County moves forward with plan to overhaul solid waste management

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Recyclables stack up at a private facility that handles waste from Charlottesville and the surrounding area. Albemarle County officials are eying privatizing solid waste transfer services, saying they’re no longer willing to support the Rivanna Solid Waste Authority’s transfer station in Ivy. Photo by Ash Daniel. Recyclables stack up at a private facility that handles waste from Charlottesville and the surrounding area. Albemarle County officials are eying privatizing solid waste transfer services, saying they’re no longer willing to support the Rivanna Solid Waste Authority’s transfer station in Ivy. Photo by Ash Daniel.

Albemarle County’s contract with the Material Utilization Center in Ivy has gotten progressively more expensive. So in an attempt to address the area’s growing need for a more efficient way for residents to dispose of solid waste without blowing the bank, contract negotiations with private company van der Linde Container Rentals and Recycling are underway. At last week’s meeting, the Board of Supervisors unanimously voted in favor of moving forward with the plans to build three convenience centers around the county, and directed staff to select sites and designs.

“The cost per ton is significantly increasing,” said Director of Community Development Mark Graham. “Right now we have one facility that serves part of the county very well, but doesn’t serve the rest of the county very well.”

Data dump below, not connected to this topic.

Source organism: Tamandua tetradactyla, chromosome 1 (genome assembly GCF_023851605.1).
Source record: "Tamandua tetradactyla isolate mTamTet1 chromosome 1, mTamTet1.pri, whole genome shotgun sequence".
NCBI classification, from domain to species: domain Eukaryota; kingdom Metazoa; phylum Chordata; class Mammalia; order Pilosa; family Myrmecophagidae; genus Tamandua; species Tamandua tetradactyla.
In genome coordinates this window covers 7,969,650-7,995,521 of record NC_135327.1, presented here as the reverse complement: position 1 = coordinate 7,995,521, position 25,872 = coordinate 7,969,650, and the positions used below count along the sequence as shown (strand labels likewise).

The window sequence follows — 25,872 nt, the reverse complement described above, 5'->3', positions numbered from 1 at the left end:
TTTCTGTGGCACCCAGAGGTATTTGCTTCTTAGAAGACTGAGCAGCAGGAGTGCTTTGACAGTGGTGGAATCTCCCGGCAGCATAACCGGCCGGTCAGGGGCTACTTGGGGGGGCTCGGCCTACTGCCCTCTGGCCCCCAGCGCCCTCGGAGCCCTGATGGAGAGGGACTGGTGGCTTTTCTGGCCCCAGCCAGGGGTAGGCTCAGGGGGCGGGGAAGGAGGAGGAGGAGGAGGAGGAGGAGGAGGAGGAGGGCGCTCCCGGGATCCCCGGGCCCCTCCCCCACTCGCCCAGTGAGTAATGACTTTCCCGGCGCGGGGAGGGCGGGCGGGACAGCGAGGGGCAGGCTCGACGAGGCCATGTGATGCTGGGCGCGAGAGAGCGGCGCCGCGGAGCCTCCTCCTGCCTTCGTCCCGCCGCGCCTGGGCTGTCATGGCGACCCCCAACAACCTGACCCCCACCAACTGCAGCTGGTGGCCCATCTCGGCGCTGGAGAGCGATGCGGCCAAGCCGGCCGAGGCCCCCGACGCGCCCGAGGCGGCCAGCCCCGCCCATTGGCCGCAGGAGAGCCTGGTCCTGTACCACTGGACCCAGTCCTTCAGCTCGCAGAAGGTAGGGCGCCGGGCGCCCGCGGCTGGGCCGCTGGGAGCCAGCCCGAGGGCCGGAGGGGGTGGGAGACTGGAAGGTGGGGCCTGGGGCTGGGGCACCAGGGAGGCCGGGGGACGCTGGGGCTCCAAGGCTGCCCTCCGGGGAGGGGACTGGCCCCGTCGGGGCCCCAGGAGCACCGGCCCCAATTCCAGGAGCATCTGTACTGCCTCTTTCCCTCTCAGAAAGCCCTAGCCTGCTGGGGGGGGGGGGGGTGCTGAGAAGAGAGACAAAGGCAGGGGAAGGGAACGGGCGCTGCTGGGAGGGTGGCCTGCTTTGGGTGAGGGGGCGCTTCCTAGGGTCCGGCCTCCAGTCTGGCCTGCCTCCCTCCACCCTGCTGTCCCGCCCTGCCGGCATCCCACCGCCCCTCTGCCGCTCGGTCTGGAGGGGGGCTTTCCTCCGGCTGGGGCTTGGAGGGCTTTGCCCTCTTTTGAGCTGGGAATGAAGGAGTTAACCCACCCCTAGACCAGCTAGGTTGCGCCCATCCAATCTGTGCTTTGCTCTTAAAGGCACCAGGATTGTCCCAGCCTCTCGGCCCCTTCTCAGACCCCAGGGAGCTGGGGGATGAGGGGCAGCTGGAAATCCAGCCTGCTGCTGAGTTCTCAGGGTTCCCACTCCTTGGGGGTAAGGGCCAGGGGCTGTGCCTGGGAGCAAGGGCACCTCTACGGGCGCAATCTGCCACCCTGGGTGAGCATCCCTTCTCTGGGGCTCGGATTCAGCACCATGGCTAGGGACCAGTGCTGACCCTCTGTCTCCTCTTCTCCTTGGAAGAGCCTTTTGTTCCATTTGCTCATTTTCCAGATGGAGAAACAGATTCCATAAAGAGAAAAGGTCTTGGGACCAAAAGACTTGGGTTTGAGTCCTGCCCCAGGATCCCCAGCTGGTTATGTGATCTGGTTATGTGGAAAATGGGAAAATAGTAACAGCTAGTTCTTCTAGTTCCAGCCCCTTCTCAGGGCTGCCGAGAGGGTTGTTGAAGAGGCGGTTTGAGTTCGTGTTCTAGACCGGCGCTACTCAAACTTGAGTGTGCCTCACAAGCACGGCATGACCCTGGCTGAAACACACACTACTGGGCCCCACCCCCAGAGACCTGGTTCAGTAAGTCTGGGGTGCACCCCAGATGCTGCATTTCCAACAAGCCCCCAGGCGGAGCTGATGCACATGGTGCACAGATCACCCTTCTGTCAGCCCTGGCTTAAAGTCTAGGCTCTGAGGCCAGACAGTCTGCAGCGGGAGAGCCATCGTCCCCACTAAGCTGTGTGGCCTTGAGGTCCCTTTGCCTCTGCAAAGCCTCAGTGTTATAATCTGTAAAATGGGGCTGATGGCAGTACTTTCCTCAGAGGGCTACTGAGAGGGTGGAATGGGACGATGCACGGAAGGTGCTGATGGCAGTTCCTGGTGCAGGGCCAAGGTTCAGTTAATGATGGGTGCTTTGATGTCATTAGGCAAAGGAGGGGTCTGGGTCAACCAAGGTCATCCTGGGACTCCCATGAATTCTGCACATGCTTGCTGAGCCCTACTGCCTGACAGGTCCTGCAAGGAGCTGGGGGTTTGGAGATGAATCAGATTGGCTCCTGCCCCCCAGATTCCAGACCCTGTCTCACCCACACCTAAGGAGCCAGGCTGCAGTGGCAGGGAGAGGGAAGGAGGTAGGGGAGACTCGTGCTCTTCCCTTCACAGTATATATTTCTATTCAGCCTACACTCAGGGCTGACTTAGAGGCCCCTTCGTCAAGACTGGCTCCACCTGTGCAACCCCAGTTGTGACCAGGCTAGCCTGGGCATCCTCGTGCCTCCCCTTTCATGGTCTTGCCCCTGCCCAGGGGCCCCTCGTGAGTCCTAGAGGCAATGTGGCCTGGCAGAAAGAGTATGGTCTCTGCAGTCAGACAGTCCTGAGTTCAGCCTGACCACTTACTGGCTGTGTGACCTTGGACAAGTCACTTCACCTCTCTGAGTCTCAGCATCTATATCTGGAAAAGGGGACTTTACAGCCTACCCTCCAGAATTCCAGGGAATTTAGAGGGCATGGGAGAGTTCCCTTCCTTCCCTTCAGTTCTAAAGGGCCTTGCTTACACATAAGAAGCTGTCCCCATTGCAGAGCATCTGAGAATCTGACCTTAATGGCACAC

Graham led the discussion at the Wednesday afternoon meeting, and fielded questions from the supervisors. One slide showed a map of the county with three colored circles, each representing a different convenience center with an eight-mile radius. Placed strategically throughout the county, Graham said, the centers would be more accessible to more people, encouraging residents to dispose of waste and recycling responsibly. They’ll also save the county some money. According to Graham, each center will cost roughly $75,000 per year to operate, and the county has budgeted $435,000 for the Ivy facility this year.

County staff have identified Keene—a seven-acre county-owned piece of property in Esmont—as the most likely location for the first convenience center. The county is not yet under contract with van der Linde, and the proposal still needs to go in front of the Planning Commission for review. If all goes according to plan, the first facility will be up and running by July 2014.

Local green guru Teri Kent, founder of Better World Betty, was one of the first to address the Board with her concerns.

“I want to to see full transparency when it comes to what the hauler or vendor is doing with the material,” Kent said at the meeting. “How much is being truly recycled?”

Kent said she often fields questions about where to take common household hazardous waste, like oil, paints, and pesticides, and she’d like to see the new facilities address those needs.

“We waste a lot, and as a taxpayer, I want to make sure we’re effectively and responsibly using our tax dollars,” Kent said.

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